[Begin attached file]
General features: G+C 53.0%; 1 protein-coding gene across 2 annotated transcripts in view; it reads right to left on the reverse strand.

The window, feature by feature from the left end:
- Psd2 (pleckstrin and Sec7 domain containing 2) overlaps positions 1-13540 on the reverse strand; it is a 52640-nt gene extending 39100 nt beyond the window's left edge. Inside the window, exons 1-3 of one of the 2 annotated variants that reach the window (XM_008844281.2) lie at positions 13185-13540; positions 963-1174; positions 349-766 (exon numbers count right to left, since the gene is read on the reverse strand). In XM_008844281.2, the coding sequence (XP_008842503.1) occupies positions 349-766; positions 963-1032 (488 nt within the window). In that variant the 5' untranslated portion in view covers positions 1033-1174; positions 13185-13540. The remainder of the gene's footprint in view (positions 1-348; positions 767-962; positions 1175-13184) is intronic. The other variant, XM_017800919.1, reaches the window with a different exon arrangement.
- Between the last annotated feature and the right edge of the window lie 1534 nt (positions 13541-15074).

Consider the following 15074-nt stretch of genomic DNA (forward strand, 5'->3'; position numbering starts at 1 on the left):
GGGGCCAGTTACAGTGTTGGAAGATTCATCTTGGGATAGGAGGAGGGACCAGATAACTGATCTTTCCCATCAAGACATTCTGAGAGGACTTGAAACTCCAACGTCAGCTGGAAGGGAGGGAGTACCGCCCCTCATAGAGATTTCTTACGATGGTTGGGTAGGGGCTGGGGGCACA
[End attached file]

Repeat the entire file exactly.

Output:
General features: G+C 53.0%; 1 protein-coding gene across 2 annotated transcripts in view; it reads right to left on the reverse strand.

The window, feature by feature from the left end:
- Psd2 (pleckstrin and Sec7 domain containing 2) overlaps positions 1-13540 on the reverse strand; it is a 52640-nt gene extending 39100 nt beyond the window's left edge. Inside the window, exons 1-3 of one of the 2 annotated variants that reach the window (XM_008844281.2) lie at positions 13185-13540; positions 963-1174; positions 349-766 (exon numbers count right to left, since the gene is read on the reverse strand). In XM_008844281.2, the coding sequence (XP_008842503.1) occupies positions 349-766; positions 963-1032 (488 nt within the window). In that variant the 5' untranslated portion in view covers positions 1033-1174; positions 13185-13540. The remainder of the gene's footprint in view (positions 1-348; positions 767-962; positions 1175-13184) is intronic. The other variant, XM_017800919.1, reaches the window with a different exon arrangement.
- Between the last annotated feature and the right edge of the window lie 1534 nt (positions 13541-15074).

Consider the following 15074-nt stretch of genomic DNA (forward strand, 5'->3'; position numbering starts at 1 on the left):
GGGGCCAGTTACAGTGTTGGAAGATTCATCTTGGGATAGGAGGAGGGACCAGATAACTGATCTTTCCCATCAAGACATTCTGAGAGGACTTGAAACTCCAACGTCAGCTGGAAGGGAGGGAGTACCGCCCCTCATAGAGATTTCTTACGATGGTTGGGTAGGGGCTGGGGGCACA